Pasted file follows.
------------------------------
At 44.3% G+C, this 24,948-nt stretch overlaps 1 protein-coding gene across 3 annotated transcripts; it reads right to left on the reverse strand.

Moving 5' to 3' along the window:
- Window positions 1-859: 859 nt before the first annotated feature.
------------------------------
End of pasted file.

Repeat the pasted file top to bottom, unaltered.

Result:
At 44.3% G+C, this 24,948-nt stretch overlaps 1 protein-coding gene across 3 annotated transcripts; it reads right to left on the reverse strand.

Moving 5' to 3' along the window:
- Window positions 1-859: 859 nt before the first annotated feature.